Your strengths strengthen you.  “When using them you feel powerful, authentic, confident, and, in the best sense challenged.  As such, they are self-reinforcing.” (217)  “The secret to sustained success lies in knowing which [opportunities and roles] engage your strengths and which do not and in having the self-discipline to reject the latter.”  The metaphor is sculpting: sustained success results when you have the discipline to cut away what doesn’t belong.  (218)


 “The more you investigate your past successes, the more you’ll recognize that certain recurring patterns of behavior or perception always seem to crop up.  If you can get enough distance from yourself, you’ll see not only that these patterns are a consistent part of your personality—you’re always competitive, or focus, or patient, or conceptual—but also that you’re most successful whenever these patterns mesh perfectly with the challenge facing you.  These patterns are your strengths....” (249)


What usually happens is career-creep.  New responsibilities are added and your job shifts away from your strengths.  Be alert to these subtle changes and take action to correct your course.  (254)


“Whenever you become aware of some aspect you dislike, do not try to work through it.”  “Cut it out of your life as fast as you can.  Eradicate it.” (257)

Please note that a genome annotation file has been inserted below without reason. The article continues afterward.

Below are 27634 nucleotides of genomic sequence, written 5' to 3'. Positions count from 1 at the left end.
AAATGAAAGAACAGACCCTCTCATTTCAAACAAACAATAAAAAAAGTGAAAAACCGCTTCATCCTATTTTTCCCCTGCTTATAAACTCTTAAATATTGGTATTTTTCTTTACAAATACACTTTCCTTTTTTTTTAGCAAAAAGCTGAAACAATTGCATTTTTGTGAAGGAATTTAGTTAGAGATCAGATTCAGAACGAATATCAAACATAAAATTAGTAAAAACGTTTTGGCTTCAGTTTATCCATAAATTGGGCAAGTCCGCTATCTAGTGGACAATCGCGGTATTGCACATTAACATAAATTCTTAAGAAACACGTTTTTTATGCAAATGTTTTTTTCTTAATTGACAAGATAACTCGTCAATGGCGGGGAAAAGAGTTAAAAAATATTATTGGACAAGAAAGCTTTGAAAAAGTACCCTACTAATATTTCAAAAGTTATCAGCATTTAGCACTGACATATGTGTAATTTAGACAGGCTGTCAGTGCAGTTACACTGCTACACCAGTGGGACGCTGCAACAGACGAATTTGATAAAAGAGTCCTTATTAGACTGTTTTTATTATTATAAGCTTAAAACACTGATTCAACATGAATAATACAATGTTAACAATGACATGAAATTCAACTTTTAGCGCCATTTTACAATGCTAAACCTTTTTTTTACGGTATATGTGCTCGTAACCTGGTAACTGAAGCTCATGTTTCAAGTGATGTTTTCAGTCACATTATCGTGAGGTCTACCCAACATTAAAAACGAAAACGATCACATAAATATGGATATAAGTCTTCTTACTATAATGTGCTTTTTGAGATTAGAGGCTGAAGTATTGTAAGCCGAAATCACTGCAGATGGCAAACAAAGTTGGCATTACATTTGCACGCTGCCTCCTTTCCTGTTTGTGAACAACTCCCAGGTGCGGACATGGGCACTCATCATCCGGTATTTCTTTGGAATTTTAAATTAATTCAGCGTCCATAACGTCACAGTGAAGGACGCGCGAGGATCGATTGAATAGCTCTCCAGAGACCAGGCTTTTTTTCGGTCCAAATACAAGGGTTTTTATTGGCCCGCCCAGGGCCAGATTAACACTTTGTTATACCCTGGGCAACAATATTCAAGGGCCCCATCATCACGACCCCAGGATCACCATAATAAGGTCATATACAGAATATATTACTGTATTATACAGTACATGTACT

“You will contribute the most...when your role closely matches your strengths, and’s your responsibility to try to arrange your world so that it does.” (259)


“What percentage of your day do you spend doing those things you really like to do?” (260)


Eradicating your dislikes.  A dislike most often comes from being

·        Bored.  Your deep interests are not engaged.  Find another role or job.

·        Unfulfilled.  Your values are not engaged.  Change roles or jobs.

·        Frustrated.  Your strengths are not in play.  Find a tiny stream in which your strengths can flow and carve it into a river,

·        Drained.  A strength is required where you have a weakness.  “Quit the role, tweak the role, seek out the right partners [who like the roles you dislike], or find an aspect of the role that brings you strength.” (263 ff., 278) 


The whole book is summed up very well on pp. 284-85.


Further reading:

Now Discover Your Strengths, Marcus Buckingham